Well, Ubuntu/Canonical certified that Laptop, so that it gets a shiny Ubuntu sticker and can be sold as "Ubuntu certified".
I would expect at least some person from Canonical/Ubuntu to look at it before certifying it, so that there's an acceptable user experience available.
I have bought many (>10) Windows certified systems, and they all worked just fine.
It's the first time in my life that I bought a computer system that does not do what I expect it to do (bad battery life, fan running all the time, hardware/touchpad not working right - never had that before).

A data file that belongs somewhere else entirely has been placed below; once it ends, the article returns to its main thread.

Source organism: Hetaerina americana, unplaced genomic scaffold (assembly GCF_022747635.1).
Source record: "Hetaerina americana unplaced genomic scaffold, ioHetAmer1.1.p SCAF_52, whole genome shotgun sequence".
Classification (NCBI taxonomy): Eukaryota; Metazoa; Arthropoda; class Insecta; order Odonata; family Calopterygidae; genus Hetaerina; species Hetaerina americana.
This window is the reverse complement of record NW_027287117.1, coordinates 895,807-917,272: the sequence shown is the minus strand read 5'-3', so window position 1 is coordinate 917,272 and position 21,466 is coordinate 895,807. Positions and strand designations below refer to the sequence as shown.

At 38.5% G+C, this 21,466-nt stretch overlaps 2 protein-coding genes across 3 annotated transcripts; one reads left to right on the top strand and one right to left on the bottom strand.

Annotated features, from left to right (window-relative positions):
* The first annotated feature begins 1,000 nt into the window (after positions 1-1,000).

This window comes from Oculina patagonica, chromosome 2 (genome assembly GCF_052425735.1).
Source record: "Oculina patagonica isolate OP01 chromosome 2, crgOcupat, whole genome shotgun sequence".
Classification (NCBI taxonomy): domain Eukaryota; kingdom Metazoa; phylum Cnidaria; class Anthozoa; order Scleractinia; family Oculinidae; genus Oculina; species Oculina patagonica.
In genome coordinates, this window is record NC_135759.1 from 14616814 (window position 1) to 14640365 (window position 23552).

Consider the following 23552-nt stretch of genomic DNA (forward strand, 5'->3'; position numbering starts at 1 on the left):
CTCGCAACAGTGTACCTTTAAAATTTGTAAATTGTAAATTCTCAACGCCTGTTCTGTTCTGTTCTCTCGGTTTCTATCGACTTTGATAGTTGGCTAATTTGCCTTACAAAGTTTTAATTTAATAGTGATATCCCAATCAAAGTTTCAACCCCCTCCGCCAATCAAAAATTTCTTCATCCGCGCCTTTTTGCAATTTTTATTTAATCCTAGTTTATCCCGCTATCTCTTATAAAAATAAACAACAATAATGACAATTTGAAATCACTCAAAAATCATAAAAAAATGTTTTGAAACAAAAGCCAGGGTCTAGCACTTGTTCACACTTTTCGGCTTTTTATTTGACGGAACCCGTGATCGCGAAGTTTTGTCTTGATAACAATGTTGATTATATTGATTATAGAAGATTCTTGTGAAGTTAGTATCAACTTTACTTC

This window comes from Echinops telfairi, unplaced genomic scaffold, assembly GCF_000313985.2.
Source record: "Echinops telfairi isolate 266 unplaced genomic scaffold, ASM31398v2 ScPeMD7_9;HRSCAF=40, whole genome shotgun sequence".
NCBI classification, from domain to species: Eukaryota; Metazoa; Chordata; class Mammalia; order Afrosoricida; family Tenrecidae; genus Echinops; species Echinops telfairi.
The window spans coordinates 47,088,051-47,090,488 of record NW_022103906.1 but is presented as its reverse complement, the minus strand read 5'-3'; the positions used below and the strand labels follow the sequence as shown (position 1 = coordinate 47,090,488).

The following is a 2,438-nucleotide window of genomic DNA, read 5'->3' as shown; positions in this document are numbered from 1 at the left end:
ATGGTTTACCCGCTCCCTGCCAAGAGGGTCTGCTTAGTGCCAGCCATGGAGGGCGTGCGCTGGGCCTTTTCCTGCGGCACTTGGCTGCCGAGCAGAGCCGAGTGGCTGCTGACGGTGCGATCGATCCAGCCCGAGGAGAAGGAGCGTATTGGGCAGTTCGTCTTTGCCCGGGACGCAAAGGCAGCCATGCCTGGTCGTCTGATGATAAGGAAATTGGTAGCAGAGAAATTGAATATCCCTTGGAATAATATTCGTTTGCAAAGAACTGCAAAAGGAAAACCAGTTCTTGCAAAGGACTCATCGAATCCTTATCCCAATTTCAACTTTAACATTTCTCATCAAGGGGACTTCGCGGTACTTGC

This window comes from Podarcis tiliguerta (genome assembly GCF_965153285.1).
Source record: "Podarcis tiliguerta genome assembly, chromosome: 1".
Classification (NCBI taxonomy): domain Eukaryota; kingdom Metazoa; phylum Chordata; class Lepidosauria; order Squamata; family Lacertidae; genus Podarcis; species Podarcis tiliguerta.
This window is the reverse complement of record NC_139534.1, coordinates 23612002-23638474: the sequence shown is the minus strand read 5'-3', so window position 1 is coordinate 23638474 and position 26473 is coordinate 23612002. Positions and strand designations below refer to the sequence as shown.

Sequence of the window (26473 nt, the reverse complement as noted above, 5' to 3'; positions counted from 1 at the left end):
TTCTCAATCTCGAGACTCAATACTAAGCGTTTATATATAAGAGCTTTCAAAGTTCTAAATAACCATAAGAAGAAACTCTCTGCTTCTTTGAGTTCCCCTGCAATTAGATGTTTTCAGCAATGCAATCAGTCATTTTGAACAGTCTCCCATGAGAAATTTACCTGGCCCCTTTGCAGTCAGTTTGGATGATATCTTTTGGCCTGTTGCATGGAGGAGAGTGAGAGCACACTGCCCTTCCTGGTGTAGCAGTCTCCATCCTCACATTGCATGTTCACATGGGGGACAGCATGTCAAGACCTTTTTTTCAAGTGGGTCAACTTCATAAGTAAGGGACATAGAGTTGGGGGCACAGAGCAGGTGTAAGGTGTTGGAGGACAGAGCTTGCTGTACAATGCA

That's a pretty poor out of the box experience, isn't it?
And saying that the problem belongs to the manufacturer is not fair I think:
See http://www.canonical.com/engineering-services/oem-services/oem-services: Dell has at least booked the Standard package from there, which includes "Hardware enablement". Has Canonical made the hardware work, what it promises there to do? No! Has Canonical provided any fixes upstream? No.
The way it is I would not say that Ubuntu is a serious competitior to Windows. Back to the drawing board.